As told in the article before, at this state there is no need for conditional multicast as most of the content is sent via plain multicast to the system. 

2.1 The VoD (Video on Demand) System in the SHO:

There may be a kind of argument that the VoD is more often localized to the VHO, however, the SHO also has servers of VoD that have video content that are catering to a viewing of the entire Country or Region. The SHO maintains a proper storage of the video content that can be watched over the video in the storage servers. This actually helps to ease out the load in the VHO, where the content that is popular every where may not be maintained individually. 

The VoD distribution in the SHO may contain static video as well as the video that may be sourced from the live TV channels and that may be watched later. This sourcing may be operator influenced or user influenced. Mostly user influenced storage is not done in the SHO level it is more importantly done in the VHO level, which we will understand in the next post. 

The schematic of the VoD flow in the SHO is provided below. 

Video on Demand in the SHO

As we can see that there is static content in the VoD system flow as well as Live content. Each of the video content may have a specific IP that may be actually available as a separate stream in the EPG. Mind it, that the VoD traffic flow unlike the live TV is Unicast. Needless to say there will be more BW consumption if most of the VoD content is always there in the VHO locally stored that becomes popular. There can be also an implementation of a dynamic object cache in that respect, which understands the full logic of popularity vs the demand of the content in the VoD system flow. 

A part of the system is also made up of Catchup storage content that the user may want to store now and see later. Catchup storage in the SHO is generally operator influenced rather than it being user influenced. There may also be a kind of a link from the catchup storage to go to the static storage. Each of this content can also be watched as per the broadcast message and user request from each VHO. 

3. Summary Block Diagram of the SHO:

So to summarize the SHO or the Super Hub office can have a block diagram as shown below. 

Generic Block Diagram of the SHO
As you can see clearly that the sections we covered the Live TV acquisition and the VoD segment is there in the system. However, what is interesting is that apart fro mthe Live channel delivery there is also a kind of interface to the OTT (Over the Top).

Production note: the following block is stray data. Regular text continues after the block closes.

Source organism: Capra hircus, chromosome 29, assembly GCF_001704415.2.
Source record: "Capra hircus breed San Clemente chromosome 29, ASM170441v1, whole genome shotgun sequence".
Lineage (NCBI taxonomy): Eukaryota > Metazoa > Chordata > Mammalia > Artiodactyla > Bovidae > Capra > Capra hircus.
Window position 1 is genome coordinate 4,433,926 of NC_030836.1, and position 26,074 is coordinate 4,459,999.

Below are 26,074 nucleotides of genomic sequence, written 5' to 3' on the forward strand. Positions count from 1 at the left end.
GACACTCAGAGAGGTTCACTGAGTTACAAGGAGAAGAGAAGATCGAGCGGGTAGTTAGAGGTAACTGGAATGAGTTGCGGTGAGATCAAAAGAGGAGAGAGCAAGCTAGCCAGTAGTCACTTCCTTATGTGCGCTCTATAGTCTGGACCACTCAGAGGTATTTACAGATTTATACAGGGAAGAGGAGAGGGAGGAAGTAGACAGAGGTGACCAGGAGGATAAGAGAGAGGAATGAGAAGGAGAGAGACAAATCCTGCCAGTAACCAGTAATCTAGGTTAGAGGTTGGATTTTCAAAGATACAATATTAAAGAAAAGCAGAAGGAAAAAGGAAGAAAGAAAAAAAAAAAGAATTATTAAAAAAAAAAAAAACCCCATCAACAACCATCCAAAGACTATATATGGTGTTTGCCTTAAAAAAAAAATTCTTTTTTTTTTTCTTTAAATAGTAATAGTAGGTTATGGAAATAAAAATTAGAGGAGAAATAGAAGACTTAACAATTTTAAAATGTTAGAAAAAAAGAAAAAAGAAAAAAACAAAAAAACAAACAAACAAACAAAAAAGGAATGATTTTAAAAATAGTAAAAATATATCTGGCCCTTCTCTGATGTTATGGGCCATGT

While video is already been watched in the form of Live TV and VoD for the managed customers (Customers who are subscribed to the services) of the IPTV operator, the video or the content is also in the form of unmanaged content in the Internet, so that the same content can be watched, provided a proper App is available to watch it,  over a Tablet, mobile or many such devices. OTT or over the Top content actually helps the customers to have an access on Live streaming, catchup video and video content in a PAID or a FREE option as decided by the operator. 

The OTT mode of transport provides an additional aspect of the revenue for the operator for the content. This revenue may come in the form of advertisements or Pay per view from the user. 

We will study more on the OTT aspect as we go forward. 

There is a lot....lot.....lot more to be explored in the field of multicast and Television. While most of us, network guys, working with tier-1 operators are conversant on the Mobility transport and some ways the Fixed line Data transport as well, this particular field of IPTV transmission is really interesting to know about. Multicast delivery and IPTV is the future growth aspect of telecom also in India and this has to be understood very clearly. Although, I also am also not an expert, I am trying to aggregate and place in this platform most of which I know. I am confident that in the future, you will be able to explore more articles on the same and may have even more knowledge on the same aspect. Needless to say, I would also request each and every one of you to share your knowledge also in this interactive forum. Also share the blog post with your friends, acquaintances and rivals.

Till then, bye, take care. 

Cheers. 

Kalyan